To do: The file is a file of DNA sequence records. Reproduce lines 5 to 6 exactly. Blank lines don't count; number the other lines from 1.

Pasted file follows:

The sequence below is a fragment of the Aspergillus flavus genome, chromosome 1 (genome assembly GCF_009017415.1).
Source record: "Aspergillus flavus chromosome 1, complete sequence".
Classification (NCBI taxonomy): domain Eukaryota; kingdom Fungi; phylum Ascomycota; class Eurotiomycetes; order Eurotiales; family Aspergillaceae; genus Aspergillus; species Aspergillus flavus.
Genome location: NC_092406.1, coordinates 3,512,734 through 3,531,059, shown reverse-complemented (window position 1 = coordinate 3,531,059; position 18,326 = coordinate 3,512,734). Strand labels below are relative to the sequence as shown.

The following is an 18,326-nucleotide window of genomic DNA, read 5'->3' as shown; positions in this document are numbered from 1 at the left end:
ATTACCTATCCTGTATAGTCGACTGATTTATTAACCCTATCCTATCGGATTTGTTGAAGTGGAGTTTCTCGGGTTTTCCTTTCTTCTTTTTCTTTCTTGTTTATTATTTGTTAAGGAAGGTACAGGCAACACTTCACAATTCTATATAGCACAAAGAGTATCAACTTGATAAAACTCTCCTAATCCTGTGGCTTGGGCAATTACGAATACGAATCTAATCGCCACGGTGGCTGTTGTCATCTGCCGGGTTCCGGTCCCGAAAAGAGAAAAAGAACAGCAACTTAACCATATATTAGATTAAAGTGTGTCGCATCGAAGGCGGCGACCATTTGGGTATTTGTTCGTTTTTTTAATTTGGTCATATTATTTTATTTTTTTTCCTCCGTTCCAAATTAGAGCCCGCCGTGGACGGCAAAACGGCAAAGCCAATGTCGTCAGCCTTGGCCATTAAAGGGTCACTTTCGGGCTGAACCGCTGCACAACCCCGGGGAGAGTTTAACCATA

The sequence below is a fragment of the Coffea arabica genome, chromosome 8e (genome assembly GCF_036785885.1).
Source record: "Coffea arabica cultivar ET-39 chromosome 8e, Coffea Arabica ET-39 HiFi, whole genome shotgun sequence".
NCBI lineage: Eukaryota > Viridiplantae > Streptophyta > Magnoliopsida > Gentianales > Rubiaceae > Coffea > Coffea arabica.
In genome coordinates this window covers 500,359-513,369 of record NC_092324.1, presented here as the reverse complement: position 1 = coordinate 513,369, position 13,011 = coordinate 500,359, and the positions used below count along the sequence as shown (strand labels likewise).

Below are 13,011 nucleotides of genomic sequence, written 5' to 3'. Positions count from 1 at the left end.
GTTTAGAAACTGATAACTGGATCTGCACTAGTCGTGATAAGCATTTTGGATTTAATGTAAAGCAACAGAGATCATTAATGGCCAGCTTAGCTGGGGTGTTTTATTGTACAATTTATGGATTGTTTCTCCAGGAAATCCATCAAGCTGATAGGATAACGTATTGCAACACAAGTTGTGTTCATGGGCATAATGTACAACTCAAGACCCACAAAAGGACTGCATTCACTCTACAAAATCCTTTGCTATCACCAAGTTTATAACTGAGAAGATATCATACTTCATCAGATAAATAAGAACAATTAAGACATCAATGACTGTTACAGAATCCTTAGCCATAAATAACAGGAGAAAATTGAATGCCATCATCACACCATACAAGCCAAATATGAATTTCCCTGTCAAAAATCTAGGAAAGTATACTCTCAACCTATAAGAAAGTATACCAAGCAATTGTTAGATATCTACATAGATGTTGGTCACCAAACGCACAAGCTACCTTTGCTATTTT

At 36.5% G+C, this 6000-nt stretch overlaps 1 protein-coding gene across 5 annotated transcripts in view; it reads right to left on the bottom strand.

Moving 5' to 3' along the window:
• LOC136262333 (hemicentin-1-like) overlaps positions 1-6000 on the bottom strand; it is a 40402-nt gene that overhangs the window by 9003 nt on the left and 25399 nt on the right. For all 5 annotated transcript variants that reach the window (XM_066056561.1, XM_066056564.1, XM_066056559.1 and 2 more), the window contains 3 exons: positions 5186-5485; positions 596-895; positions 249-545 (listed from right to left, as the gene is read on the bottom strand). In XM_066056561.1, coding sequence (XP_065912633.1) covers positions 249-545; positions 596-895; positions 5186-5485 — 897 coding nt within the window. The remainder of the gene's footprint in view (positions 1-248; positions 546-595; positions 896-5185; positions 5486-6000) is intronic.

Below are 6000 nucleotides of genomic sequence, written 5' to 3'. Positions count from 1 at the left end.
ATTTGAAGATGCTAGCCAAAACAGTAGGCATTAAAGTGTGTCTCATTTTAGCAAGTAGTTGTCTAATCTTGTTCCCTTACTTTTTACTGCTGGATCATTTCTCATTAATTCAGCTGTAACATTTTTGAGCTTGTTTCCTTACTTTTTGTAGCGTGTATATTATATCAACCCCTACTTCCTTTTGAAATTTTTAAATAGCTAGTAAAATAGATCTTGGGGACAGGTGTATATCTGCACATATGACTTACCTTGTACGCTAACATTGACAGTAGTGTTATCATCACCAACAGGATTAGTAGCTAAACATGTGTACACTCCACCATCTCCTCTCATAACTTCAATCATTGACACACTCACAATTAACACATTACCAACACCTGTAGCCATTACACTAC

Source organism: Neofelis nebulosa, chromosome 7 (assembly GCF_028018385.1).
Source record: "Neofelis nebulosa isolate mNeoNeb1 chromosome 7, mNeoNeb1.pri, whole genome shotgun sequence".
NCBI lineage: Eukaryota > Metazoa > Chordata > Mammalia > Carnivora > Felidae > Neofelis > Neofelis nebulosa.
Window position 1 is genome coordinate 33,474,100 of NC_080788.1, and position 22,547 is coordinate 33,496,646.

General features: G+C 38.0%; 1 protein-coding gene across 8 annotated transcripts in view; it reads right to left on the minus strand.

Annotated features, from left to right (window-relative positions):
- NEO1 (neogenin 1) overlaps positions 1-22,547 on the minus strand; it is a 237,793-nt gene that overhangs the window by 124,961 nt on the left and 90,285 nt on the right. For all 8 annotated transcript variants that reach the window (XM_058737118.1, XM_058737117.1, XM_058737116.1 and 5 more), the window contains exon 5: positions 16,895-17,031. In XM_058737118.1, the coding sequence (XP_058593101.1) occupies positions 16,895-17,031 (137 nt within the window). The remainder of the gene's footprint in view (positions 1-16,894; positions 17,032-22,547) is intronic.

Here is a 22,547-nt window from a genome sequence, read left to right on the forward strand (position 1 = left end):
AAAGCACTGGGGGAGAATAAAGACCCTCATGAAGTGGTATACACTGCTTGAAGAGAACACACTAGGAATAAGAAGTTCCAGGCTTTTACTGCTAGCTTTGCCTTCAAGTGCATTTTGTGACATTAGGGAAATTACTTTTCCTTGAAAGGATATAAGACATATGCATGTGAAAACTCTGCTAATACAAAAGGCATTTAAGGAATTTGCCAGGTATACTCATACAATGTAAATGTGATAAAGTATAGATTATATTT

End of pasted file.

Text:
The following is an 18,326-nucleotide window of genomic DNA, read 5'->3' as shown; positions in this document are numbered from 1 at the left end:
ATTACCTATCCTGTATAGTCGACTGATTTATTAACCCTATCCTATCGGATTTGTTGAAGTGGAGTTTCTCGGGTTTTCCTTTCTTCTTTTTCTTTCTTGTTTATTATTTGTTAAGGAAGGTACAGGCAACACTTCACAATTCTATATAGCACAAAGAGTATCAACTTGATAAAACTCTCCTAATCCTGTGGCTTGGGCAATTACGAATACGAATCTAATCGCCACGGTGGCTGTTGTCATCTGCCGGGTTCCGGTCCCGAAAAGAGAAAAAGAACAGCAACTTAACCATATATTAGATTAAAGTGTGTCGCATCGAAGGCGGCGACCATTTGGGTATTTGTTCGTTTTTTTAATTTGGTCATATTATTTTATTTTTTTTCCTCCGTTCCAAATTAGAGCCCGCCGTGGACGGCAAAACGGCAAAGCCAATGTCGTCAGCCTTGGCCATTAAAGGGTCACTTTCGGGCTGAACCGCTGCACAACCCCGGGGAGAGTTTAACCATA